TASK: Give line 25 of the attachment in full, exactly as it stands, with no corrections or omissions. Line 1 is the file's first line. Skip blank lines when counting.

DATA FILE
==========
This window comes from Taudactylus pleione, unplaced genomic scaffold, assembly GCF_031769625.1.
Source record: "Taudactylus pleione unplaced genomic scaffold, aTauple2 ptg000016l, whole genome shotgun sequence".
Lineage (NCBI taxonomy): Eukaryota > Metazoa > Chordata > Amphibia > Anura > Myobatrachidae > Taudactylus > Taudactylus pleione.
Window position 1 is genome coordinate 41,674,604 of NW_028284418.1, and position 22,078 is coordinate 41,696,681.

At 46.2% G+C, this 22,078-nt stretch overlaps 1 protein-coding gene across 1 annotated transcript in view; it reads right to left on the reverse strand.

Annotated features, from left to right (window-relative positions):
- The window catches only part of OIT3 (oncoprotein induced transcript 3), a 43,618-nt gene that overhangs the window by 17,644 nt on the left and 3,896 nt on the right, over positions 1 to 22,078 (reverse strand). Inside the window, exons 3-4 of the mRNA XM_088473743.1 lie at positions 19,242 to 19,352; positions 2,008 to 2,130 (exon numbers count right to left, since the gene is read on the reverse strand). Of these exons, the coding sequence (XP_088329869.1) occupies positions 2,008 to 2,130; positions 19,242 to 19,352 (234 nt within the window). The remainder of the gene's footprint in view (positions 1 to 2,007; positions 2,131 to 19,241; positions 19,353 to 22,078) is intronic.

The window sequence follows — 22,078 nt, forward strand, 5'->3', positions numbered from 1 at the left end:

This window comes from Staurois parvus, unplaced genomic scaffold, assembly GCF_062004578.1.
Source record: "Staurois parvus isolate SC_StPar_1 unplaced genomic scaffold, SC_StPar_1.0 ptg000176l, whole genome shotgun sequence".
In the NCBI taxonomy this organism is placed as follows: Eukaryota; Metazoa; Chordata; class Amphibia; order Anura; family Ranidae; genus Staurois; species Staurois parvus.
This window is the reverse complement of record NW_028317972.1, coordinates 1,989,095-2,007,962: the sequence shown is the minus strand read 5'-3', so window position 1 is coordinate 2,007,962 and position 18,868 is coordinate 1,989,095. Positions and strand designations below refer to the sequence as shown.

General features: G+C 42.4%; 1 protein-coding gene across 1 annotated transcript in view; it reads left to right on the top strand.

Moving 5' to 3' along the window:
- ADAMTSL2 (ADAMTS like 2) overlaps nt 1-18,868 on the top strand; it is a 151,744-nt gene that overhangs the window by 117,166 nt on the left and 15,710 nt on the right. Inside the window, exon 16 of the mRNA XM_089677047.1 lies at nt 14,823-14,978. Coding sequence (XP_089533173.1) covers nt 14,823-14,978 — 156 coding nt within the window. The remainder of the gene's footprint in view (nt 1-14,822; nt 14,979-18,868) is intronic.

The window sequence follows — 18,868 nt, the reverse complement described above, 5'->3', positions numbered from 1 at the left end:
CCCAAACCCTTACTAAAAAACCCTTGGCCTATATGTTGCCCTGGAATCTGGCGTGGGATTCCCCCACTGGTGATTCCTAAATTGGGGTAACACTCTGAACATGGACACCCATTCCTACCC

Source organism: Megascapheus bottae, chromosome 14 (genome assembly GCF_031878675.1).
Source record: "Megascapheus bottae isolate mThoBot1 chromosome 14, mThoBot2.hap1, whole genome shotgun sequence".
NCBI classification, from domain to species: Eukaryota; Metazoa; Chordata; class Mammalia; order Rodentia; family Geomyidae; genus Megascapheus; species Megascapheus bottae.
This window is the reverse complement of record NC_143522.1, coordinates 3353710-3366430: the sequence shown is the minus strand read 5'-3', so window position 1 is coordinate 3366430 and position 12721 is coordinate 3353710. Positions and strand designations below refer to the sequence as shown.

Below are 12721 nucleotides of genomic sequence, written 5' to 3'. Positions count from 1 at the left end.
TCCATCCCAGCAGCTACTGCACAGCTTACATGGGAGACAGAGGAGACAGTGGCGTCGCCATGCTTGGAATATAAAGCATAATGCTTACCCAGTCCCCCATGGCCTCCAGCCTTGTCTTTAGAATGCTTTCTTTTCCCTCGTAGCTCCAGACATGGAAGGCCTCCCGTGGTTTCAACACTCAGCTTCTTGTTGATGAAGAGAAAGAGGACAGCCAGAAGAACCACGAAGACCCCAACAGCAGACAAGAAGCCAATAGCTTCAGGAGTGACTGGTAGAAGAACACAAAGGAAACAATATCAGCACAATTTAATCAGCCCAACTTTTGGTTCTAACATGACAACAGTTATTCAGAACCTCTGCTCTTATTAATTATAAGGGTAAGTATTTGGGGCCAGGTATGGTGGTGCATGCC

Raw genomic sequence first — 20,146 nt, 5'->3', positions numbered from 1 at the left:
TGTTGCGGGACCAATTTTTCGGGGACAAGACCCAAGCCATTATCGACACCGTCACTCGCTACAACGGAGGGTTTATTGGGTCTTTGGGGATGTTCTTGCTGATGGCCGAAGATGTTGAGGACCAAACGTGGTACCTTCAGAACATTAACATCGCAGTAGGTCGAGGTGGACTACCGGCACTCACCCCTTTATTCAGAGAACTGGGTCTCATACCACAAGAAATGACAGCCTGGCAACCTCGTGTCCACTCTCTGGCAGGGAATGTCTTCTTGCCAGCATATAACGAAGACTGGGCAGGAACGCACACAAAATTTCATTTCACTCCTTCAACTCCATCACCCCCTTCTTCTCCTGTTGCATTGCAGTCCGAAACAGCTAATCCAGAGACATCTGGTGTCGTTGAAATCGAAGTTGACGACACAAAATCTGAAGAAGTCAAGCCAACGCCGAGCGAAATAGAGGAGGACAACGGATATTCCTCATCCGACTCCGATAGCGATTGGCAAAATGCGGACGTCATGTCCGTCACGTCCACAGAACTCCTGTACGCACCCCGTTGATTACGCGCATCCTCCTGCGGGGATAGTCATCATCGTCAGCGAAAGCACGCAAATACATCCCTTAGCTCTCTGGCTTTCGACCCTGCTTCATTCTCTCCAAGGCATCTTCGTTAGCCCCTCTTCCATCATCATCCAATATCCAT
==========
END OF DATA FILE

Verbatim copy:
TGTTGCGGGACCAATTTTTCGGGGACAAGACCCAAGCCATTATCGACACCGTCACTCGCTACAACGGAGGGTTTATTGGGTCTTTGGGGATGTTCTTGCTGATGGCCGAAGATGTTGAGGACCAAACGTGGTACCTTCAGAACATTAACATCGCAGTAGGTCGAGGTGGACTACCGGCACTCACCCCTTTATTCAGAGAACTGGGTCTCATACCACAAGAAATGACAGCCTGGCAACCTCGTGTCCACTCTCTGGCAGGGAATGTCTTCTTGCCAGCATATAACGAAGACTGGGCAGGAACGCACACAAAATTTCATTTCACTCCTTCAACTCCATCACCCCCTTCTTCTCCTGTTGCATTGCAGTCCGAAACAGCTAATCCAGAGACATCTGGTGTCGTTGAAATCGAAGTTGACGACACAAAATCTGAAGAAGTCAAGCCAACGCCGAGCGAAATAGAGGAGGACAACGGATATTCCTCATCCGACTCCGATAGCGATTGGCAAAATGCGGACGTCATGTCCGTCACGTCCACAGAACTCCTGTACGCACCCCGTTGATTACGCGCATCCTCCTGCGGGGATAGTCATCATCGTCAGCGAAAGCACGCAAATACATCCCTTAGCTCTCTGGCTTTCGACCCTGCTTCATTCTCTCCAAGGCATCTTCGTTAGCCCCTCTTCCATCATCATCCAATATCCAT